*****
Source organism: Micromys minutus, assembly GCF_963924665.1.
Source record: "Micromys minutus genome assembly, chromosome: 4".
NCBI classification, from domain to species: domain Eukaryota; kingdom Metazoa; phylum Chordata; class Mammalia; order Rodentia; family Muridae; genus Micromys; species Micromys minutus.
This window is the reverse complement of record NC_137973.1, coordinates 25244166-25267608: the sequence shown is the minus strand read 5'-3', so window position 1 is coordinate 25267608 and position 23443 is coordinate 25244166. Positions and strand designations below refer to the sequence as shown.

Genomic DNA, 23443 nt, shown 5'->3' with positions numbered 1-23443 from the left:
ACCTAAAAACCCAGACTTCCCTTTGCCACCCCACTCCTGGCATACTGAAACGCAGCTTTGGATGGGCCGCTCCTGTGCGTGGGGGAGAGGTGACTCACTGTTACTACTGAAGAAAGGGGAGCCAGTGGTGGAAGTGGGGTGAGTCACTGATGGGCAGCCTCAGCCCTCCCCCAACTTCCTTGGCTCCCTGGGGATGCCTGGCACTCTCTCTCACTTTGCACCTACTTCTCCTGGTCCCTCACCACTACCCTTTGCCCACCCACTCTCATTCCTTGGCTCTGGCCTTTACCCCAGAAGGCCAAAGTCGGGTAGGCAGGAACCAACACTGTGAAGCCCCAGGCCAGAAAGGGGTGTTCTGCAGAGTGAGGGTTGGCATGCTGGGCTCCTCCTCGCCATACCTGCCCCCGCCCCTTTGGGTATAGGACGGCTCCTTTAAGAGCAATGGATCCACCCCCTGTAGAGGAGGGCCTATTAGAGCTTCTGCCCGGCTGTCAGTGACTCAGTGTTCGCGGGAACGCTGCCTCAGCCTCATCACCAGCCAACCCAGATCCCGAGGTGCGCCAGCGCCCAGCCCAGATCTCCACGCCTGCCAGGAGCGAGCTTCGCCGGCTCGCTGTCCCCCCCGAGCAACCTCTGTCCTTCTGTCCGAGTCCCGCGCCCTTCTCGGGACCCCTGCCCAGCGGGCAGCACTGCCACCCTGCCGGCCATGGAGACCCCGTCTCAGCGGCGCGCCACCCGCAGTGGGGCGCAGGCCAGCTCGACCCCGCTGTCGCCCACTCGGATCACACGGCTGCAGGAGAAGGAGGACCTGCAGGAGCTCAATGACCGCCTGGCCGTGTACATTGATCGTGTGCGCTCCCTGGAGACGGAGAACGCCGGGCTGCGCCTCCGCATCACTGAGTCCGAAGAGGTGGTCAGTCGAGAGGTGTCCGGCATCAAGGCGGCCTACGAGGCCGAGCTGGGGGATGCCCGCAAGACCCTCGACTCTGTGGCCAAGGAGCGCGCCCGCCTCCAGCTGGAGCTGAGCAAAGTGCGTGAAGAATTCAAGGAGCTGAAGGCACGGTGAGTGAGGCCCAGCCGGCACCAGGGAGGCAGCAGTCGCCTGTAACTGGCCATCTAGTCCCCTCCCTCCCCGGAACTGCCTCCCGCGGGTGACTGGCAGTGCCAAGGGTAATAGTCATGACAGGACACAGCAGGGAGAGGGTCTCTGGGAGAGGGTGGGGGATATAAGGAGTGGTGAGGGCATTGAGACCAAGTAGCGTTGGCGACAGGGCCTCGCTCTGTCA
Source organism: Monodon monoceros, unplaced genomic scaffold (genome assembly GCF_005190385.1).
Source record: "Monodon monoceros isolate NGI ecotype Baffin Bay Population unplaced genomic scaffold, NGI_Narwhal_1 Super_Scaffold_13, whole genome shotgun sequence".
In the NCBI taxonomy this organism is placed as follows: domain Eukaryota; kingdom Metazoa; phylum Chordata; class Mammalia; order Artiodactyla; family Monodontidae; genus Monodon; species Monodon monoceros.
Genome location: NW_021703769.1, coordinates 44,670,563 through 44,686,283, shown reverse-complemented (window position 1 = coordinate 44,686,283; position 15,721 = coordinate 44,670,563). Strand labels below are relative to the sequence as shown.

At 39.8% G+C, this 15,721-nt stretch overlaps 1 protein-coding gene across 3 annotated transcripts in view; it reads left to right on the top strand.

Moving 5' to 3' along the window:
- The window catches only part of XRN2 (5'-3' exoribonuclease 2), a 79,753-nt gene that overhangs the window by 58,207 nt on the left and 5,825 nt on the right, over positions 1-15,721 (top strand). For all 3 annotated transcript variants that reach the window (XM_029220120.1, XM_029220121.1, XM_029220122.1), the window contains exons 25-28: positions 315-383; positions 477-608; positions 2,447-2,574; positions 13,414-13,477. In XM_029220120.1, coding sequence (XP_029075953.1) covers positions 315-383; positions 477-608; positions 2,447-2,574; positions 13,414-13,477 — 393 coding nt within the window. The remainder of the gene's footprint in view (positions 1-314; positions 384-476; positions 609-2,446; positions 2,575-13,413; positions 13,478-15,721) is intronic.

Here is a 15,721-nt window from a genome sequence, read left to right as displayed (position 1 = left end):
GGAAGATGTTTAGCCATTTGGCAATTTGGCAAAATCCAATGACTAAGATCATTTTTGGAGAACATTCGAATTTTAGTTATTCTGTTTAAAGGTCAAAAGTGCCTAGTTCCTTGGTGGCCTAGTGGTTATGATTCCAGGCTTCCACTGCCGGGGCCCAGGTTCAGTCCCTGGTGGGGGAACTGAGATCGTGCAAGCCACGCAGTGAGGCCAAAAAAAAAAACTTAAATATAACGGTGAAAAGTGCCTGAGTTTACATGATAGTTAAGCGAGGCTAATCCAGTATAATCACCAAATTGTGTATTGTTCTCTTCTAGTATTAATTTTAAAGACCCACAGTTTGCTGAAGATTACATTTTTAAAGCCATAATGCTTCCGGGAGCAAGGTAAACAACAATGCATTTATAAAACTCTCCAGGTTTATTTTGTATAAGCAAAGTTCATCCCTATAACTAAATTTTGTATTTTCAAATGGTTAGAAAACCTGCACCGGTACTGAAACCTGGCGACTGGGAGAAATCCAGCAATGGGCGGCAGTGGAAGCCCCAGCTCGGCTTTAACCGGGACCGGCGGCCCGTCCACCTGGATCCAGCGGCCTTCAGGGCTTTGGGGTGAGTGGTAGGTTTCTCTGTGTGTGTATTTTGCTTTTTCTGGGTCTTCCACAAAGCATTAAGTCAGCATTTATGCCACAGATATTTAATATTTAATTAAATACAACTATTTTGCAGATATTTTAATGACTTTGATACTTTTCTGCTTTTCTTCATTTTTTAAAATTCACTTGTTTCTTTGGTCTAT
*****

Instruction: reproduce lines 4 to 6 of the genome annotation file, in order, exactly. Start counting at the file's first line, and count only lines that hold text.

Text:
This window is the reverse complement of record NC_137973.1, coordinates 25244166-25267608: the sequence shown is the minus strand read 5'-3', so window position 1 is coordinate 25267608 and position 23443 is coordinate 25244166. Positions and strand designations below refer to the sequence as shown.

Genomic DNA, 23443 nt, shown 5'->3' with positions numbered 1-23443 from the left:
ACCTAAAAACCCAGACTTCCCTTTGCCACCCCACTCCTGGCATACTGAAACGCAGCTTTGGATGGGCCGCTCCTGTGCGTGGGGGAGAGGTGACTCACTGTTACTACTGAAGAAAGGGGAGCCAGTGGTGGAAGTGGGGTGAGTCACTGATGGGCAGCCTCAGCCCTCCCCCAACTTCCTTGGCTCCCTGGGGATGCCTGGCACTCTCTCTCACTTTGCACCTACTTCTCCTGGTCCCTCACCACTACCCTTTGCCCACCCACTCTCATTCCTTGGCTCTGGCCTTTACCCCAGAAGGCCAAAGTCGGGTAGGCAGGAACCAACACTGTGAAGCCCCAGGCCAGAAAGGGGTGTTCTGCAGAGTGAGGGTTGGCATGCTGGGCTCCTCCTCGCCATACCTGCCCCCGCCCCTTTGGGTATAGGACGGCTCCTTTAAGAGCAATGGATCCACCCCCTGTAGAGGAGGGCCTATTAGAGCTTCTGCCCGGCTGTCAGTGACTCAGTGTTCGCGGGAACGCTGCCTCAGCCTCATCACCAGCCAACCCAGATCCCGAGGTGCGCCAGCGCCCAGCCCAGATCTCCACGCCTGCCAGGAGCGAGCTTCGCCGGCTCGCTGTCCCCCCCGAGCAACCTCTGTCCTTCTGTCCGAGTCCCGCGCCCTTCTCGGGACCCCTGCCCAGCGGGCAGCACTGCCACCCTGCCGGCCATGGAGACCCCGTCTCAGCGGCGCGCCACCCGCAGTGGGGCGCAGGCCAGCTCGACCCCGCTGTCGCCCACTCGGATCACACGGCTGCAGGAGAAGGAGGACCTGCAGGAGCTCAATGACCGCCTGGCCGTGTACATTGATCGTGTGCGCTCCCTGGAGACGGAGAACGCCGGGCTGCGCCTCCGCATCACTGAGTCCGAAGAGGTGGTCAGTCGAGAGGTGTCCGGCATCAAGGCGGCCTACGAGGCCGAGCTGGGGGATGCCCGCAAGACCCTCGACTCTGTGGCCAAGGAGCGCGCCCGCCTCCAGCTGGAGCTGAGCAAAGTGCGTGAAGAATTCAAGGAGCTGAAGGCACGGTGAGTGAGGCCCAGCCGGCACCAGGGAGGCAGCAGTCGCCTGTAACTGGCCATCTAGTCCCCTCCCTCCCCGGAACTGCCTCCCGCGGGTGACTGGCAGTGCCAAGGGTAATAGTCATGACAGGACACAGCAGGGAGAGGGTCTCTGGGAGAGGGTGGGGGATATAAGGAGTGGTGAGGGCATTGAGACCAAGTAGCGTTGGCGACAGGGCCTCGCTCTGTCA